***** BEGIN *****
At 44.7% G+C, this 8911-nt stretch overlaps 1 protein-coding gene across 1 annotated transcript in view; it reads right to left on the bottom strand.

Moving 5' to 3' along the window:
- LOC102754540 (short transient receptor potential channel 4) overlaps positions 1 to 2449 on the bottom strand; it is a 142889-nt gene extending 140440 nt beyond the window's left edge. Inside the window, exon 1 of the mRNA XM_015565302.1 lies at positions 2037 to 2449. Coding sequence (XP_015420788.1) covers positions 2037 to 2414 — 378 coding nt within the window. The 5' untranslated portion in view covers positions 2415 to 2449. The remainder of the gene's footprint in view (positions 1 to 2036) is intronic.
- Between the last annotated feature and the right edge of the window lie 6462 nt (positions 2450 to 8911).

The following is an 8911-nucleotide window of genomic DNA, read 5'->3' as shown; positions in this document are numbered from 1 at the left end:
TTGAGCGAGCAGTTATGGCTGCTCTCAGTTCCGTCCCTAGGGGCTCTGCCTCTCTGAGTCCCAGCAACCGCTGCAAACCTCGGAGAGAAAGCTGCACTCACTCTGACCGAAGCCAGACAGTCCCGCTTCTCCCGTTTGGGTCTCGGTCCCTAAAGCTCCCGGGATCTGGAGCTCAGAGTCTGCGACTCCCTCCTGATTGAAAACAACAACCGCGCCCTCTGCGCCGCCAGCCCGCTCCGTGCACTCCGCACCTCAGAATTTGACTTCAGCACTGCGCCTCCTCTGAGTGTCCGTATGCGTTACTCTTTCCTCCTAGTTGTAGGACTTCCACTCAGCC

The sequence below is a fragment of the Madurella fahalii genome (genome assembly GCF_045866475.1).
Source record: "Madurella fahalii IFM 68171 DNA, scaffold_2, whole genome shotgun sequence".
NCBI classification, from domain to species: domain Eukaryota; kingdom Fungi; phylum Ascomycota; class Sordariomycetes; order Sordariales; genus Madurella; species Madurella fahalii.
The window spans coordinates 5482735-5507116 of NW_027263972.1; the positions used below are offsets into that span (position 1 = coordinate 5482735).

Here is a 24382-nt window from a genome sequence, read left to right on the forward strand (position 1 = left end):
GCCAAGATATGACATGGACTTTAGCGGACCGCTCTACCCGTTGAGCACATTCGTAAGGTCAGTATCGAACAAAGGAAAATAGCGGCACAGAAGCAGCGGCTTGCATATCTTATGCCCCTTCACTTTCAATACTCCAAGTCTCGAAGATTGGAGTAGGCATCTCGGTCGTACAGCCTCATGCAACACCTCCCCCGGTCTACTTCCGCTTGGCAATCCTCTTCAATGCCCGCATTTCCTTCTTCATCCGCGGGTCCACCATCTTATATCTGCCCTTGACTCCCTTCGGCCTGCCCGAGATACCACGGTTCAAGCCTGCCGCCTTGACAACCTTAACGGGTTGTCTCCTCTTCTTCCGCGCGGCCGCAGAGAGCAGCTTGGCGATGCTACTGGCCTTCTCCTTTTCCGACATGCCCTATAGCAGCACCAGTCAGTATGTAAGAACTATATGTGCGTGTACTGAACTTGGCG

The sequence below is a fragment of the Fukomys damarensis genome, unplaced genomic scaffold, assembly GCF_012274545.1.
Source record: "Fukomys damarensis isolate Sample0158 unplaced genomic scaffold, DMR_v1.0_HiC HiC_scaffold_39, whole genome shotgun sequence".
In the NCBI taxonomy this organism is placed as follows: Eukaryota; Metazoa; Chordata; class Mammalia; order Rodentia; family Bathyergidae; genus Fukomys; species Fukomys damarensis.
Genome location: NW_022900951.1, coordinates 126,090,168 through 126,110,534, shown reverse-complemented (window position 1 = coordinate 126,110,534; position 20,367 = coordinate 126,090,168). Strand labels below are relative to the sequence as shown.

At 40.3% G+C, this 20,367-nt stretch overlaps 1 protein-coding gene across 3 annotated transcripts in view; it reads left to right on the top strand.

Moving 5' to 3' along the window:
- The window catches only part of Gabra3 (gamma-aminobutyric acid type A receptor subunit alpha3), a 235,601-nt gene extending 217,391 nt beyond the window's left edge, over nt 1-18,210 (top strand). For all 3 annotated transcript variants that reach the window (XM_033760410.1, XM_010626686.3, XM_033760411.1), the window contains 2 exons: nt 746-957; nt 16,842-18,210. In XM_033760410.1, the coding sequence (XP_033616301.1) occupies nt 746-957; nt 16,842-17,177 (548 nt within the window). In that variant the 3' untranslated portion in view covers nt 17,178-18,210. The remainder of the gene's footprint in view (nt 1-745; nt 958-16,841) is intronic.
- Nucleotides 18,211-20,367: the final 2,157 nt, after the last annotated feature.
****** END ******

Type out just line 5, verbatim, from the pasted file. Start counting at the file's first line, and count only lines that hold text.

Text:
The following is an 8911-nucleotide window of genomic DNA, read 5'->3' as shown; positions in this document are numbered from 1 at the left end: